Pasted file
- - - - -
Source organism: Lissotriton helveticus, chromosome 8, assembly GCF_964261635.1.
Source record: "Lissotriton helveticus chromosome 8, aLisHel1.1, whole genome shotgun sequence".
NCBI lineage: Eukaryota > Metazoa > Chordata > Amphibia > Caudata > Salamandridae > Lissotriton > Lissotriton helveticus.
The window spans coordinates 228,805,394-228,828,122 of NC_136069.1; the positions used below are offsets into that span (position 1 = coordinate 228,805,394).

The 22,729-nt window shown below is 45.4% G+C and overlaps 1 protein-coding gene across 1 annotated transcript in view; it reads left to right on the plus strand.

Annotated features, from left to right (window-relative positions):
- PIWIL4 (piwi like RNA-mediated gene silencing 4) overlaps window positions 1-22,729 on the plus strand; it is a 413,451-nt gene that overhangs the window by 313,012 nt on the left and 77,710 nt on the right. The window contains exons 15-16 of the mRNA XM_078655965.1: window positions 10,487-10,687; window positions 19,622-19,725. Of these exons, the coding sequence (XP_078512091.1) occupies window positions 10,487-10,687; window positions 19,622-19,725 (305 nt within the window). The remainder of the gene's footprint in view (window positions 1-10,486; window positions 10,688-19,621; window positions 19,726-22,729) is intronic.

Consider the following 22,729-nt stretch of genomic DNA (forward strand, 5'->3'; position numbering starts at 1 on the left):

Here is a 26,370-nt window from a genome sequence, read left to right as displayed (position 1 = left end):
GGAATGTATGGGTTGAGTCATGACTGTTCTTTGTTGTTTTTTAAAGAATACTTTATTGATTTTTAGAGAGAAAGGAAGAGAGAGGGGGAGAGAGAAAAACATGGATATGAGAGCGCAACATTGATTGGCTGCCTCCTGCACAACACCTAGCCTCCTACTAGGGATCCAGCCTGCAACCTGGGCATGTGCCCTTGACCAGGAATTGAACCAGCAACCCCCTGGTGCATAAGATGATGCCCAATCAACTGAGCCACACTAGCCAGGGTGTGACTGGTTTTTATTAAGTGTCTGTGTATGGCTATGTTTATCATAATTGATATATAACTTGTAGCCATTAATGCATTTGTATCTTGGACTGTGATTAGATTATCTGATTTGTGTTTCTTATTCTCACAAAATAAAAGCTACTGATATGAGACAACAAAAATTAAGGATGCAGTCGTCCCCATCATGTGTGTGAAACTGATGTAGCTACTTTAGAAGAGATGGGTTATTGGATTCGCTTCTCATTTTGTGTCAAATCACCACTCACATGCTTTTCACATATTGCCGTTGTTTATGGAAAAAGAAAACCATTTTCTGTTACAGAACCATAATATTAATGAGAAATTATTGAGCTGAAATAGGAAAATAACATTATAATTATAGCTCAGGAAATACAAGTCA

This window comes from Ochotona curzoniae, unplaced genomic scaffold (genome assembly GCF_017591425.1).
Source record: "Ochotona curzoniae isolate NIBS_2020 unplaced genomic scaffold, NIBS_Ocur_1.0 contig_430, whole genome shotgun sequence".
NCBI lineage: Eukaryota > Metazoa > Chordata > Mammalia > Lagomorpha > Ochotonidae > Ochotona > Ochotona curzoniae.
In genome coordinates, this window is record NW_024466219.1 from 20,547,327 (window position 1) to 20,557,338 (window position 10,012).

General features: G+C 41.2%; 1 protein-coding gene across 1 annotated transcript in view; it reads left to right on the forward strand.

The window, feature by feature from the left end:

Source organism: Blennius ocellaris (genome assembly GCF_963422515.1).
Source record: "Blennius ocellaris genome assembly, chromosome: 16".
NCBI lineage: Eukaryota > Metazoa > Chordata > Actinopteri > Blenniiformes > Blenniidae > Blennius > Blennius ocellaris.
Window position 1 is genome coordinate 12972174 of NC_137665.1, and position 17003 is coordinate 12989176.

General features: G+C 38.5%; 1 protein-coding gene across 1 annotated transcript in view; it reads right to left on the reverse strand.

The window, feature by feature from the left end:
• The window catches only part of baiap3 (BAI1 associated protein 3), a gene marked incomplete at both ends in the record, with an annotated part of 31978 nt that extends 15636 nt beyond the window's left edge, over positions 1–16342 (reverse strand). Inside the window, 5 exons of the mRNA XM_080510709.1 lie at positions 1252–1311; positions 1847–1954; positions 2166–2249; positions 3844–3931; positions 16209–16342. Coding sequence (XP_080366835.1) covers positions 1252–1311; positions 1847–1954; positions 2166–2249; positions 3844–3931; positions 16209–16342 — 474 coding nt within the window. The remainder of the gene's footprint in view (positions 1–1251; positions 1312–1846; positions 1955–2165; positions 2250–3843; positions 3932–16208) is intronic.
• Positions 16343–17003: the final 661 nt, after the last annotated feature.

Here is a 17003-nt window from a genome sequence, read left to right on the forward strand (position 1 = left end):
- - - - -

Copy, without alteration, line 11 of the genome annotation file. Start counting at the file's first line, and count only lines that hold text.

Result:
This window comes from Ochotona curzoniae, unplaced genomic scaffold (genome assembly GCF_017591425.1).